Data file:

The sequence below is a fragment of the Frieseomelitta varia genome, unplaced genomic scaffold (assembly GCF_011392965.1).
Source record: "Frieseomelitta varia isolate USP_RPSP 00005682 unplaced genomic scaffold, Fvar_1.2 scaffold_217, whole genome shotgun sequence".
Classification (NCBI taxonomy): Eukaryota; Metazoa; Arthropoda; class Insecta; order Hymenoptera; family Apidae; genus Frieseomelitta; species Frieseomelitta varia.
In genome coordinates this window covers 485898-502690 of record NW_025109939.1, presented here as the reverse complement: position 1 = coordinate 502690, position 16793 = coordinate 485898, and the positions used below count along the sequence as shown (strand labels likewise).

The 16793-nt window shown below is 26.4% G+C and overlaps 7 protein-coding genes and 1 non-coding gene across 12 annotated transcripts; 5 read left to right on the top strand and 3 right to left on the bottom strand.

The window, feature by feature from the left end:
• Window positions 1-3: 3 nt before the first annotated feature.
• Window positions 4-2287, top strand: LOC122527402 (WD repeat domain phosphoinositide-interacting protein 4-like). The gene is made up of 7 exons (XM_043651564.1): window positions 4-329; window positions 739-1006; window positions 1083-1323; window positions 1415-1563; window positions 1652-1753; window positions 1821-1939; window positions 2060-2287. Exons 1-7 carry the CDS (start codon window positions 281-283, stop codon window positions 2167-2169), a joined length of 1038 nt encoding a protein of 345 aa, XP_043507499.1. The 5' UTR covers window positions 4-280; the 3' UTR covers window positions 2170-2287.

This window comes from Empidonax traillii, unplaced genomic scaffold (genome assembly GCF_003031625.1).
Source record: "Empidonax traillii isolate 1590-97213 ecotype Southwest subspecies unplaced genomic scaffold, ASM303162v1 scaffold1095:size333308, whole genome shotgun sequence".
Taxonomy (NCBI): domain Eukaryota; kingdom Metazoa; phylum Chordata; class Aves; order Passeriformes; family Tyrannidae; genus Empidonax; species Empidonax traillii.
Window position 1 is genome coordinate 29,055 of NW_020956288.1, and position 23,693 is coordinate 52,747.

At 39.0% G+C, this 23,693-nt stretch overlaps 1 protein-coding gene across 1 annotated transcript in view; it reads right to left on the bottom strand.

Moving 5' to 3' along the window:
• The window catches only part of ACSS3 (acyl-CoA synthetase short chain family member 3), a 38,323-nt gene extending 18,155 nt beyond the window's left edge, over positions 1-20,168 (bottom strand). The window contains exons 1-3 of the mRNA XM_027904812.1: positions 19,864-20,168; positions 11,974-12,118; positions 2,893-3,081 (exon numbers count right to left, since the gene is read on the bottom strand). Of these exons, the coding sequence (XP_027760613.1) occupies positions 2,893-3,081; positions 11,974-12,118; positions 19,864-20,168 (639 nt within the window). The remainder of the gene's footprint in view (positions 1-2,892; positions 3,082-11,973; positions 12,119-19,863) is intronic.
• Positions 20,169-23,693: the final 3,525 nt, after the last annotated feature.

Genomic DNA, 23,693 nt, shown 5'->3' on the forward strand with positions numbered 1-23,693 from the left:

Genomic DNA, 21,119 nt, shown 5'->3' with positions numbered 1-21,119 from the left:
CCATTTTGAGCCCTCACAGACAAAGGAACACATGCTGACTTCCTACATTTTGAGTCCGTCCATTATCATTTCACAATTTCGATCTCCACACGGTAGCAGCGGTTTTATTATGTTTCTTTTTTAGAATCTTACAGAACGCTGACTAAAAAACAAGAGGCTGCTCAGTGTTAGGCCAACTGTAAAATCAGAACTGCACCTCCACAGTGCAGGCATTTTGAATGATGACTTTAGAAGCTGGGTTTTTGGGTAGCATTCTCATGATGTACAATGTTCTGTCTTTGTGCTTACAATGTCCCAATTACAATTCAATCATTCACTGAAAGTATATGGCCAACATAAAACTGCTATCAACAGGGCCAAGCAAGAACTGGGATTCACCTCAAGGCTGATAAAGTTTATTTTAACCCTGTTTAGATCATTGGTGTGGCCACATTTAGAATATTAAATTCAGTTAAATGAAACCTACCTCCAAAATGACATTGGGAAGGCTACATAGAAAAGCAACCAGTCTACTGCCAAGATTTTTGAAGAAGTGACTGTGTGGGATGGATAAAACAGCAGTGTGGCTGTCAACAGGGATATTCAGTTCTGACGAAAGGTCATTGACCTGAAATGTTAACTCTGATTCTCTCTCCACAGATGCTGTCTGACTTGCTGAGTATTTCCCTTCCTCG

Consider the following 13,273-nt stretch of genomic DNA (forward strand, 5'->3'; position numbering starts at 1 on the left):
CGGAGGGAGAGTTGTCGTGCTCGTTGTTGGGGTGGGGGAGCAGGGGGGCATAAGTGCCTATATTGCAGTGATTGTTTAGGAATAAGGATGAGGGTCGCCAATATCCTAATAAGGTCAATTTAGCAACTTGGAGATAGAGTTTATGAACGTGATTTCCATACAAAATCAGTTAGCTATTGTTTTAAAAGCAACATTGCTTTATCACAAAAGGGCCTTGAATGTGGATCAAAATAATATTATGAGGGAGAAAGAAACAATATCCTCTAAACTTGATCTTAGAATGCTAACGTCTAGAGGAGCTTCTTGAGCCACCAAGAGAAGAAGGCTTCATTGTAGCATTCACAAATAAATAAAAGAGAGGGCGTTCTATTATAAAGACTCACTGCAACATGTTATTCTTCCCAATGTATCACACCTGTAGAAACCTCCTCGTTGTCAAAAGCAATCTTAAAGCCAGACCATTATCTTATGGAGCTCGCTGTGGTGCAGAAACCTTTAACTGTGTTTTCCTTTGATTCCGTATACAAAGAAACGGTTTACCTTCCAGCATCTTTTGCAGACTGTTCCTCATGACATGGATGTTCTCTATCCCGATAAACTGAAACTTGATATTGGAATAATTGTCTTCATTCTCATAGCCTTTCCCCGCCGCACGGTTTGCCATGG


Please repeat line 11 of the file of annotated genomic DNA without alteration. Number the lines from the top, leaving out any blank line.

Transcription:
Taxonomy (NCBI): domain Eukaryota; kingdom Metazoa; phylum Chordata; class Aves; order Passeriformes; family Tyrannidae; genus Empidonax; species Empidonax traillii.